From objects to landmarks: The function of visual location information in spatial navigation

Edgar Chan, Oliver Baumann, Mark A Bellgrove, Jason B Mattingley

Research output: Contribution to journalArticleResearchpeer-review

90 Citations (Scopus)
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Landmarks play an important role in guiding navigational behavior. A host of studies in the last 15 years has demonstrated that environmental objects can act as landmarks for navigation in different ways. In this review, we propose a parsimonious four-part taxonomy for conceptualizing object location information during navigation. We begin by outlining object properties that appear to be important for a landmark to attain salience. We then systematically examine the different functions of objects as navigational landmarks based on previous behavioral and neuroanatomical findings in rodents and humans. Evidence is presented showing that single environmental objects can function as navigational beacons, or act as associative or orientation cues. In addition, we argue that extended surfaces or boundaries can act as landmarks by providing a frame of reference for encoding spatial information. The present review provides a concise taxonomy of the use of visual objects as landmarks in navigation and should serve as a useful reference for future research into landmark-based spatial navigation.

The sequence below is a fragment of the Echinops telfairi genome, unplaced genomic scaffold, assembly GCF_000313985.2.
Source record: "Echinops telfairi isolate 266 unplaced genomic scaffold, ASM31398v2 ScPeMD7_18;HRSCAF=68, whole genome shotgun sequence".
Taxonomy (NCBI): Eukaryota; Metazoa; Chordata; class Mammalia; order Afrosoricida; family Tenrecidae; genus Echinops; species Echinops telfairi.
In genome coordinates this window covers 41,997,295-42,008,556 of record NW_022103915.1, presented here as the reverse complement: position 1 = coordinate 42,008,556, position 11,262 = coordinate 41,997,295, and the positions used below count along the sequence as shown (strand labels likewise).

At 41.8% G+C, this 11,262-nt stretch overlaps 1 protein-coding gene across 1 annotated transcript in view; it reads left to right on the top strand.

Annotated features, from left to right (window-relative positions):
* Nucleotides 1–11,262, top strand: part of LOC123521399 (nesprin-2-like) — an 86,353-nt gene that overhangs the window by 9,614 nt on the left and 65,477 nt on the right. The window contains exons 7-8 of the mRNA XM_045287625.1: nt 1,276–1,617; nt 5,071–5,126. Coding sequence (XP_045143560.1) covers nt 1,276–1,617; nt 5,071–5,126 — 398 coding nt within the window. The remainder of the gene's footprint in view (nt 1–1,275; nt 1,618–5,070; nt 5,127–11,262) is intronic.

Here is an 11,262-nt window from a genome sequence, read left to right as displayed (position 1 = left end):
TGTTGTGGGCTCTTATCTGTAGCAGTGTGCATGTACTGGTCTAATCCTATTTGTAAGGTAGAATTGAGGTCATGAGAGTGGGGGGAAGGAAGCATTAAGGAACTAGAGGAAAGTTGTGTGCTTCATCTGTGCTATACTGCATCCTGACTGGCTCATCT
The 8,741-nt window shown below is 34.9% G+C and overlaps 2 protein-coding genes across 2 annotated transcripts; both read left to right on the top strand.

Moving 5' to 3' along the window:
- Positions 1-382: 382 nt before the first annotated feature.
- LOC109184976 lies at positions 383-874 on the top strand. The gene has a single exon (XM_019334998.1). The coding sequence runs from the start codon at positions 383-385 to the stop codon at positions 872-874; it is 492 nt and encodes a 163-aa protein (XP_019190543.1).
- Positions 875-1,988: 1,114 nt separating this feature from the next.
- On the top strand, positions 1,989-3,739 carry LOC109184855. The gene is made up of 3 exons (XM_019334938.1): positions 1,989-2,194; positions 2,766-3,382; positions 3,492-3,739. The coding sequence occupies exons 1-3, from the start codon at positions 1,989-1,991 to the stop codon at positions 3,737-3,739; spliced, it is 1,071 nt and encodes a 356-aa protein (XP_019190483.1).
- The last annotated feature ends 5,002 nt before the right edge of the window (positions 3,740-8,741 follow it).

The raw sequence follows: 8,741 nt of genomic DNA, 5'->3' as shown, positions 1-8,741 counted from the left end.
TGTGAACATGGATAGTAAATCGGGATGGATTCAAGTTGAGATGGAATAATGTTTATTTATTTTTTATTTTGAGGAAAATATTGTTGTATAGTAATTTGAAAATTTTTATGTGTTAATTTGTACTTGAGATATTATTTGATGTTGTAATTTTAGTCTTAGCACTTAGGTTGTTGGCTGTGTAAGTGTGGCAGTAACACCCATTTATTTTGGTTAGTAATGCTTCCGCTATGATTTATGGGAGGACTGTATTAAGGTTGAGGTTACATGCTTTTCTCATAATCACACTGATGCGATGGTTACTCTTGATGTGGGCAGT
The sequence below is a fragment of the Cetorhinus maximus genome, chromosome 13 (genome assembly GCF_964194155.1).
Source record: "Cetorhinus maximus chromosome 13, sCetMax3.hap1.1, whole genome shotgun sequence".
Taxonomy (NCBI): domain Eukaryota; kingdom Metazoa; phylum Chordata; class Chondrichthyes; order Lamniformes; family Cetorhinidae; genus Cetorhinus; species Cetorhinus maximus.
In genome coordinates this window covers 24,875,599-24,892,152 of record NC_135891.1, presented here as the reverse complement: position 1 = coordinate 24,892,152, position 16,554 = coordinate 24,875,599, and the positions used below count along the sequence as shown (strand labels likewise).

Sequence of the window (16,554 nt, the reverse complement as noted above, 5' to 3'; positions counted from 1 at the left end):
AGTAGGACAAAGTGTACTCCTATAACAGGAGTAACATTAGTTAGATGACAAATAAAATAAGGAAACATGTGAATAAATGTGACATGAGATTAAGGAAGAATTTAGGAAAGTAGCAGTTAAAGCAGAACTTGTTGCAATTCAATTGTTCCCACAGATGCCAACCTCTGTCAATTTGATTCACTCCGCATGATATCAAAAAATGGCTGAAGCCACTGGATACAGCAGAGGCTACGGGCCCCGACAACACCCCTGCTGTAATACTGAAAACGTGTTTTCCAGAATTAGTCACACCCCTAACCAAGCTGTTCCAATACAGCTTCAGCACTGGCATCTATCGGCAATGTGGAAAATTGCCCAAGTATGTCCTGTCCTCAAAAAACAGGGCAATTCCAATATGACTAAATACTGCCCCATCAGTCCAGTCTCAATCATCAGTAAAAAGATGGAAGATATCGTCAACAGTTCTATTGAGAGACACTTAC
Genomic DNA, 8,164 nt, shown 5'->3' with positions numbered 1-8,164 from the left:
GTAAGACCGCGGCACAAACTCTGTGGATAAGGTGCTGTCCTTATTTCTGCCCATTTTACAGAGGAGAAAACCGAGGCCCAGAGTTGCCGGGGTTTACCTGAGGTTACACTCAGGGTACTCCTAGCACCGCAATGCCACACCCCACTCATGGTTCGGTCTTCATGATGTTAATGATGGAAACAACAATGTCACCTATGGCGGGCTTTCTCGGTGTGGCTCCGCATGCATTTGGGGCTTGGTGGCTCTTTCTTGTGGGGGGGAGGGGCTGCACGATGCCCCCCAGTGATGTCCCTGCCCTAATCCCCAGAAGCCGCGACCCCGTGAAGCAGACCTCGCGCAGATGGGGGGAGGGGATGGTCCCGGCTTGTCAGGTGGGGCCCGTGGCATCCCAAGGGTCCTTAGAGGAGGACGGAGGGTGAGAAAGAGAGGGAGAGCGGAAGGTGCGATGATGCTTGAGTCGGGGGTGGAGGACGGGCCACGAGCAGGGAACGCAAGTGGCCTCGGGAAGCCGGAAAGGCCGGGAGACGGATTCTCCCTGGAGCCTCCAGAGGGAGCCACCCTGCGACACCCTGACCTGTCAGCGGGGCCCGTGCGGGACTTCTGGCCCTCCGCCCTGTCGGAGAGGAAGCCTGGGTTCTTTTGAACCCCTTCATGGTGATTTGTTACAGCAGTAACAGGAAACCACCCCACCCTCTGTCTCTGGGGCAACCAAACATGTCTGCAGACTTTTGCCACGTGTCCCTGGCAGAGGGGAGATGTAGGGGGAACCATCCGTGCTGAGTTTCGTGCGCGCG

Original languageEnglish
Article number304
Number of pages11
JournalFrontiers in Psychology
Publication statusPublished - 2012
Externally publishedYes


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